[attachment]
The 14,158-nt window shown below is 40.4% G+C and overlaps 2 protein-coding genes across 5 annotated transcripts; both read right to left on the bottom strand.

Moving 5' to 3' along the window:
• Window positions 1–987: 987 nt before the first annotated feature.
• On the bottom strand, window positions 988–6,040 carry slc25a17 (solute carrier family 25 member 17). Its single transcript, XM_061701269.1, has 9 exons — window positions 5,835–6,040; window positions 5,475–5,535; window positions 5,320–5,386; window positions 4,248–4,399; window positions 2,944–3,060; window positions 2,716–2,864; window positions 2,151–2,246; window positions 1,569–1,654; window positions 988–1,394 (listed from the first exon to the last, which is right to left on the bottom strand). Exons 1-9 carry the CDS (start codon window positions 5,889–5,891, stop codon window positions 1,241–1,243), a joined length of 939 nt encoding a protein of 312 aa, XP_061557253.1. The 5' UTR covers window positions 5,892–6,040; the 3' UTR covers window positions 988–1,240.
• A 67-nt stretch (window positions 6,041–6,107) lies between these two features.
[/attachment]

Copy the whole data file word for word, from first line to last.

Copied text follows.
The 14,158-nt window shown below is 40.4% G+C and overlaps 2 protein-coding genes across 5 annotated transcripts; both read right to left on the bottom strand.

Moving 5' to 3' along the window:
• Window positions 1–987: 987 nt before the first annotated feature.
• On the bottom strand, window positions 988–6,040 carry slc25a17 (solute carrier family 25 member 17). Its single transcript, XM_061701269.1, has 9 exons — window positions 5,835–6,040; window positions 5,475–5,535; window positions 5,320–5,386; window positions 4,248–4,399; window positions 2,944–3,060; window positions 2,716–2,864; window positions 2,151–2,246; window positions 1,569–1,654; window positions 988–1,394 (listed from the first exon to the last, which is right to left on the bottom strand). Exons 1-9 carry the CDS (start codon window positions 5,889–5,891, stop codon window positions 1,241–1,243), a joined length of 939 nt encoding a protein of 312 aa, XP_061557253.1. The 5' UTR covers window positions 5,892–6,040; the 3' UTR covers window positions 988–1,240.
• A 67-nt stretch (window positions 6,041–6,107) lies between these two features.